Tuna Shell Lunch

Saturday

So my Love is off with the Littles to our local children’s museum (The Lutz Children’s Museum) and I am left to a quite house except for Pup’s pattering and the radio.  To my fellow moms is there a nicer thing after a week of kids all the time and lots of snow?

Quiet…

Peace…

OK that was nice now its time to shower and run errands.  We are out of milk and our old house is leaking cold air like… well like old houses will do in the middle of winter.  So the day keeps going albeit a bit more quietly.  I hope you’re having a great weekend and enjoy whatever quiet and peace that you have in your day.

Skipping Thanksgiving

When  I started this blog I fully intended on writing often.  I was pretty confident that I would not write daily but I found myself hoping to write a few times a week.  I have a ways to go.

Thanksgiving was about 1.5 weeks ago and we are full into Advent and all the preparations for Christmas but I want to revisit Thanksgiving.  This season is my favorite time of year, beginning with Thanksgiving and continuing through Christmas and the New Year.  So here is my little “I’m thankful for…” list.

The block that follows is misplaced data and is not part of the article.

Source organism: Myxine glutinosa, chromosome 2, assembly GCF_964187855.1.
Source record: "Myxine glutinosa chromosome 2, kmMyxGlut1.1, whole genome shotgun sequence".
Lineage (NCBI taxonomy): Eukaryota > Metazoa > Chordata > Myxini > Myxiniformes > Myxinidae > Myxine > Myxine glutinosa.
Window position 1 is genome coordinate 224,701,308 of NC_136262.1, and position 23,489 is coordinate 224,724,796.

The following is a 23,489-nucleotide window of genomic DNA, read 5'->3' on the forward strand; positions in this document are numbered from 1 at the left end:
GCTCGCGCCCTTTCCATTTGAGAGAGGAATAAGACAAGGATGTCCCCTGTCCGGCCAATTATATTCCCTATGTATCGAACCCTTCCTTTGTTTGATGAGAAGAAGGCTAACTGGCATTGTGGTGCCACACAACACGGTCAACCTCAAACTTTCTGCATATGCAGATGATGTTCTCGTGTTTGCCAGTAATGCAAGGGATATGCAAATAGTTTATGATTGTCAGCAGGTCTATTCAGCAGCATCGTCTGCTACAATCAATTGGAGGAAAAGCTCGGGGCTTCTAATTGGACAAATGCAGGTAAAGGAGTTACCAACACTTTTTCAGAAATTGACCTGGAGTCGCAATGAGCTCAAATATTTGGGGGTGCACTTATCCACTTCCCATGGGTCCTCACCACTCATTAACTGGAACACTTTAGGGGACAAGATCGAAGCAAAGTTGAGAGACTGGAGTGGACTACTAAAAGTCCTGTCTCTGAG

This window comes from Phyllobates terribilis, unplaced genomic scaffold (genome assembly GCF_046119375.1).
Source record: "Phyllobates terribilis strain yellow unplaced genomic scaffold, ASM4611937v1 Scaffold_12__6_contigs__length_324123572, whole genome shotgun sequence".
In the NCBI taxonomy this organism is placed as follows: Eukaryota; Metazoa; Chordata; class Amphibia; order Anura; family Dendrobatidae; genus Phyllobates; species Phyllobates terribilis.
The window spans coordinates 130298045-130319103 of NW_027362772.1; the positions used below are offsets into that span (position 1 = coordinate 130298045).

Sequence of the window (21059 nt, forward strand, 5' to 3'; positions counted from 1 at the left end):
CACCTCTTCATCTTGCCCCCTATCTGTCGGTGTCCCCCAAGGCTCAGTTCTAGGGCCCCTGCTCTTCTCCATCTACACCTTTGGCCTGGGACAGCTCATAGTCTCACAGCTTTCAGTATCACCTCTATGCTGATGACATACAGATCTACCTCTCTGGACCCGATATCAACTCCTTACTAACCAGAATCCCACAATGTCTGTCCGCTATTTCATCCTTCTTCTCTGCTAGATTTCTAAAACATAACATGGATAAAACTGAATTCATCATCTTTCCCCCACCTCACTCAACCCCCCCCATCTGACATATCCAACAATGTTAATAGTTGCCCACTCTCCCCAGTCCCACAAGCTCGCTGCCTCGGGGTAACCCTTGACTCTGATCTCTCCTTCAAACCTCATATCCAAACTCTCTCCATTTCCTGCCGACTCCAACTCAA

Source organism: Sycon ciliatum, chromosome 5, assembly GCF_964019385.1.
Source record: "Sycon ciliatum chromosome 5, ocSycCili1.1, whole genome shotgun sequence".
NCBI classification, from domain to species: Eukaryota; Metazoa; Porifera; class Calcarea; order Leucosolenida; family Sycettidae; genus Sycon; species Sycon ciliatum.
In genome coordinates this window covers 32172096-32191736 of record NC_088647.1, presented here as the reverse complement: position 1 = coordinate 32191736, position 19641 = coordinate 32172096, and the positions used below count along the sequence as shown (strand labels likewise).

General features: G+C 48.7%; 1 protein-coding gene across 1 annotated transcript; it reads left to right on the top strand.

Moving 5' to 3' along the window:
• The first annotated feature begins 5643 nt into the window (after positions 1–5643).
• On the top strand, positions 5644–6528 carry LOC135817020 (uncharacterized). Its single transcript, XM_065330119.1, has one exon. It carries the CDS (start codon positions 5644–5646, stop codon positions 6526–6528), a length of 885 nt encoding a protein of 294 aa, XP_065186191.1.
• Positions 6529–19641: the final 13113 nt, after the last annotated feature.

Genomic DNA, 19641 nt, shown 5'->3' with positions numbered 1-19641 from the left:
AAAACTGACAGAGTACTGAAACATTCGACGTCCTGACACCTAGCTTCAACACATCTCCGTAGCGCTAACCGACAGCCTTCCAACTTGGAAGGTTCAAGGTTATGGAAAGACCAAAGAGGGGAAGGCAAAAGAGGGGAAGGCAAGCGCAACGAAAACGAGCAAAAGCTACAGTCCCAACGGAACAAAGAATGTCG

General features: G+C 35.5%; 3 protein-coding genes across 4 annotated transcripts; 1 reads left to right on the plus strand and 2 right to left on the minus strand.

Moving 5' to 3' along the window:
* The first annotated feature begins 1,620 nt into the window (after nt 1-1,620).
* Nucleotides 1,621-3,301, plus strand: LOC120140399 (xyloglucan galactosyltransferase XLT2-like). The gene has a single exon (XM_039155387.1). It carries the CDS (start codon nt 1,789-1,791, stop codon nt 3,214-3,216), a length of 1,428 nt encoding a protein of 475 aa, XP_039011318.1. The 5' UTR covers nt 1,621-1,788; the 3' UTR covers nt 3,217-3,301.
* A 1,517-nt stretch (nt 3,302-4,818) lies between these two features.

I’m Thankful for …

my family. This begins with my husband, continues on to my littles and extends to my parents, sibling(s), in-laws, nieces and nephew, etc.  My family is amazing.  They are smart, funny, punny, creative, inspiring, forgiving, gracious, loving, nurturing and mine.  And I love them.

my friends.  Every one of them make my life more full and rich.  They show me new things about myself, they listen and empathize and encourage.